Governor Andrew M. Cuomo today announced that the New York State Police will conduct a second Operation Hang Up enhanced enforcement campaign to target motorists that use their cell phone and other electronic devices while driving.
The first Operation Hang Up campaign took place over last year's Thanksgiving Holiday, during which State Police ticketed more than 800 drivers. The second enhanced enforcement campaign will begin Monday, April 23, 2012 and continue through Sunday, April 29, 2012.
"Using a cell phone while driving is illegal and puts other motorists in danger," Governor Cuomo said. "After the huge success of the first Operation Hang Up -- when more than 800 distracted drivers were ticketed -- this second campaign will enable State Police to step up enforcement measures to send a clear message to drivers: keep your eyes on the road and your hands on the wheel. I thank the State Police and local law enforcement officers for their hard work to keep New Yorkers safe."
The Governor's Traffic Safety Committee funds "Operation Hang Up" campaigns through a Distracted Driving Enforcement Grant from the National Highway Traffic Safety Administration. The grant enables the State Police to focus patrol resources on the issue of distracted driving and supplements their conventional traffic safety and enforcement efforts. Similar enhanced enforcement periods will be conducted in the future.
Superintendent of the New York State Police Joseph A. D'Amico said, "If you use a hand-held cell phone or are texting while driving, you should expect to receive a ticket from a New York State Trooper. Electronic devices have become commonplace in our lives, but they have no place in the hands of a driver. Operation Hang Up is a focused enforcement effort that will reinforce to the motoring public that these violations are taken seriously and will not be permitted."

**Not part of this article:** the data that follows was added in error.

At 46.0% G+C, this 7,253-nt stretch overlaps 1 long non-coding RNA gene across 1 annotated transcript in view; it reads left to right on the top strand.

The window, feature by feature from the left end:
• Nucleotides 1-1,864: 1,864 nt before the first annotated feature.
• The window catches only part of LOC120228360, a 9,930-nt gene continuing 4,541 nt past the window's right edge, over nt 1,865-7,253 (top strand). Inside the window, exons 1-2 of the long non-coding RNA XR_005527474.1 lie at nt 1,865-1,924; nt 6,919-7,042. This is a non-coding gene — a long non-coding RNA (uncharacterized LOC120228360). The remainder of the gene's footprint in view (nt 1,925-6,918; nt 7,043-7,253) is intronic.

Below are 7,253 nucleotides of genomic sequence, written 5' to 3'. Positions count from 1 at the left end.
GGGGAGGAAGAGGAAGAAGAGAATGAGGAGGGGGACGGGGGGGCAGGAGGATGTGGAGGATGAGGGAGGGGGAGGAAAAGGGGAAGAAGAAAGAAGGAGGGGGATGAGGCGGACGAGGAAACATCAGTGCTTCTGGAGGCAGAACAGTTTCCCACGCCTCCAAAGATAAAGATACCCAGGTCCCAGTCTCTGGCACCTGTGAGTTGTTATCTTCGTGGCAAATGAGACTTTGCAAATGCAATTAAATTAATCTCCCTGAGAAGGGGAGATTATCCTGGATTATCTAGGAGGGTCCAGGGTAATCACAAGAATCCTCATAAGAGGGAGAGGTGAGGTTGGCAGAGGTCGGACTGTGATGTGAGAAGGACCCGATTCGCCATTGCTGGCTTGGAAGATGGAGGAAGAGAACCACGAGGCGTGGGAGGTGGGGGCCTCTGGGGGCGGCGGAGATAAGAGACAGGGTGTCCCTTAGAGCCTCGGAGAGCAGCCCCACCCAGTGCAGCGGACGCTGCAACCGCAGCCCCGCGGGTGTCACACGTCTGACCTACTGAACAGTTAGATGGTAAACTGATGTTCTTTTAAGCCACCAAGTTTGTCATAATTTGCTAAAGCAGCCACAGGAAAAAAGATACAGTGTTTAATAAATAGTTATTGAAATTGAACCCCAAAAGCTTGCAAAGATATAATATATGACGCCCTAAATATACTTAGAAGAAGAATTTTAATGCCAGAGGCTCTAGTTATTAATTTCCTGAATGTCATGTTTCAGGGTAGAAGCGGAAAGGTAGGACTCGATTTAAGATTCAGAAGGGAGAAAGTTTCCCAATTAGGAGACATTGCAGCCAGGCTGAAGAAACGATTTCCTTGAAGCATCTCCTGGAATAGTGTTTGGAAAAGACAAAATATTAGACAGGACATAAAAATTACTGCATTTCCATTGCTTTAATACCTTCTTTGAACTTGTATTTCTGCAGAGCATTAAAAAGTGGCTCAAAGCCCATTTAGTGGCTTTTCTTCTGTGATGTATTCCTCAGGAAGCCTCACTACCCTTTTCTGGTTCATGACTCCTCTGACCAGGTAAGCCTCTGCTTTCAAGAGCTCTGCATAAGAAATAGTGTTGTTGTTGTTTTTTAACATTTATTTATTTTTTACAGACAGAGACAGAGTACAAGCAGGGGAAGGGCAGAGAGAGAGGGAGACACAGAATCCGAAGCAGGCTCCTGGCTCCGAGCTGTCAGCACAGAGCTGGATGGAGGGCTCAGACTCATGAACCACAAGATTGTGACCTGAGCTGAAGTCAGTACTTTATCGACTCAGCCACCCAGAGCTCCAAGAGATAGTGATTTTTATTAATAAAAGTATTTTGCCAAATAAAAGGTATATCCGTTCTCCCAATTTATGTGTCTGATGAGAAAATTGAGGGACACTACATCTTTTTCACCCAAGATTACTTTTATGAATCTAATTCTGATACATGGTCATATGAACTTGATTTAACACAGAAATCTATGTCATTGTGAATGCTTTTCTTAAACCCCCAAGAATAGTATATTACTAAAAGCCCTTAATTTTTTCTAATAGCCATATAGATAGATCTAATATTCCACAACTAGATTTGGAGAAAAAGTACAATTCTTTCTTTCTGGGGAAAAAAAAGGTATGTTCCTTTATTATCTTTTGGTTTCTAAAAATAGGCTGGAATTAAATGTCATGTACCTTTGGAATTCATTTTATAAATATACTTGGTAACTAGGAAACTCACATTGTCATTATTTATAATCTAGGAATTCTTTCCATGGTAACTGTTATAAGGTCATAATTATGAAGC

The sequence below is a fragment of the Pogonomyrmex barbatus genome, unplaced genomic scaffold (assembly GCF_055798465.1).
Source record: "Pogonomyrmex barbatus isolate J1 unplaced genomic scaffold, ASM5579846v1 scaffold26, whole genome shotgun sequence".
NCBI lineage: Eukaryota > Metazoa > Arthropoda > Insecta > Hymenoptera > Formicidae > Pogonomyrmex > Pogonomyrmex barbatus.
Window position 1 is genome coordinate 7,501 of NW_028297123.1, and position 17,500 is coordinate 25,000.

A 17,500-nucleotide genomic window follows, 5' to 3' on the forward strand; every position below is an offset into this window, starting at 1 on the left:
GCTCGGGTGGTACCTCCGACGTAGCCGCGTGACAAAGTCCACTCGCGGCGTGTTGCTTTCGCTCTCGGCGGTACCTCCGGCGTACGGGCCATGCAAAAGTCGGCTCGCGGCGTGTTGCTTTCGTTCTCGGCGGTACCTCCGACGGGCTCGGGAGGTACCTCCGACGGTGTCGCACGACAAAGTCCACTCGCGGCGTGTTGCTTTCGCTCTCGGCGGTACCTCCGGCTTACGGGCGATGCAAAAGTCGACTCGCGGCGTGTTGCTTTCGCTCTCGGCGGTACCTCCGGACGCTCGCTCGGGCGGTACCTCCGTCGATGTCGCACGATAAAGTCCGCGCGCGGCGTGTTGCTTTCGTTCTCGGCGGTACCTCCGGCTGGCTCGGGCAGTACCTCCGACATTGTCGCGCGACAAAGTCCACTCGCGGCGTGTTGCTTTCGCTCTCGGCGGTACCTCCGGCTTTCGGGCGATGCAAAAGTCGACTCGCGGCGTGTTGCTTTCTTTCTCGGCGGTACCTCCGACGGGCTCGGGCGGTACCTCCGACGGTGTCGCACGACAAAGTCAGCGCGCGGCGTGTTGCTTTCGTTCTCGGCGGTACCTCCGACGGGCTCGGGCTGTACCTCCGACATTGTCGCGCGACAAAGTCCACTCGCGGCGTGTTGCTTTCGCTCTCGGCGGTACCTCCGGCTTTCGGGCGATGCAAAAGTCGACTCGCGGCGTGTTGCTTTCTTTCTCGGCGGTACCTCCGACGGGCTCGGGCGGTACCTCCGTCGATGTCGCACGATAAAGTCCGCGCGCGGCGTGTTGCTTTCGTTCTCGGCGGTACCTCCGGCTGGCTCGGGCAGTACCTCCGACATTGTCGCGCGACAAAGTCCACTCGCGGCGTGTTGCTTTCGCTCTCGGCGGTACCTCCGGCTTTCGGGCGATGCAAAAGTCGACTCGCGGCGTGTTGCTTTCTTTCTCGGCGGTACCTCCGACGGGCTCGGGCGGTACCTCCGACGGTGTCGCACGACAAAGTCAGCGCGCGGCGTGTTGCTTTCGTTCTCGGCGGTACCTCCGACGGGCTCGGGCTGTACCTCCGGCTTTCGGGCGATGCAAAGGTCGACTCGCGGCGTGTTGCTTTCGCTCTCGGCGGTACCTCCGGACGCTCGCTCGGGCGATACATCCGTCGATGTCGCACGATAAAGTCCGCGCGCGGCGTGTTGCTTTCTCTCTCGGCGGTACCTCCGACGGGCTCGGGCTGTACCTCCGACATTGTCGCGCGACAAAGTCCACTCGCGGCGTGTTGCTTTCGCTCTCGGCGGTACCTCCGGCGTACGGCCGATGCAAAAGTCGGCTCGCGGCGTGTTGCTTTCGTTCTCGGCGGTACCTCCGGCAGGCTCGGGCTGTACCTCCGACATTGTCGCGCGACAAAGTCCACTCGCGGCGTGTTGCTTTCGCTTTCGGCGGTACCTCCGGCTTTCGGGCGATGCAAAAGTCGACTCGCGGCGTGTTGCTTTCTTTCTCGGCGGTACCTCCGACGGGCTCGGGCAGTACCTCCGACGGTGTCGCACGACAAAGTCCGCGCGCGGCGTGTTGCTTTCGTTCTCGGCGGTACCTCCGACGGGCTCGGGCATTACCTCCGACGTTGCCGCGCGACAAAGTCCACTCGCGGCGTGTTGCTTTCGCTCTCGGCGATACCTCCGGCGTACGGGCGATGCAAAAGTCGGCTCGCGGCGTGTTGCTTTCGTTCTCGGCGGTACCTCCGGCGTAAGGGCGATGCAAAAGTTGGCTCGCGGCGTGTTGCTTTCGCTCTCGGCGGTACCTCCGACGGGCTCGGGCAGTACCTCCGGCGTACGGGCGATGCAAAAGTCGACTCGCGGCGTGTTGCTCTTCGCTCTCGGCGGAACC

Department of Motor Vehicles Commissioner and Chair of the Governor's Traffic Safety Committee Barbara J. Fiala said, "Under Governor Cuomo's leadership, New York State has been in the forefront of combating distracted driving. With new texting laws in effect, and increased enforcement efforts like this one, we are taking additional positive actions that will help educate the public and change extremely dangerous distracted driving behaviors."
Thruway Authority Executive Director Thomas J. Madison said, "Over the seven-day period, the State Police will step up enforcement measures making sure drivers keep their hands on the wheel and eyes on the road. The Thruway Authority will continue to reinforce the fact that hand-held cell phone use is a dangerous distraction and a real safety risk on the road."
Governor Cuomo signed a new law to strengthen enforcement of texting-while-driving violations in July 2011. The law makes using a handheld electronic device for activities such as texting while driving a primary traffic offense, giving law enforcement the power to stop motorists solely for engaging in this activity. Additionally, the penalty for using a handheld device while driving has been increased from two to three points.
Recent research has shown that drivers talking on phones are four times more likely to be involved in a crash. The behavior of such drivers can be equivalent to the behavior of drunk drivers at the threshold of the legal limit of .08 BAC. The National Highway Traffic Safety Administration attributed more than 3,000 deaths last year to distracted driving, calling it a dangerous epidemic on America's roadways.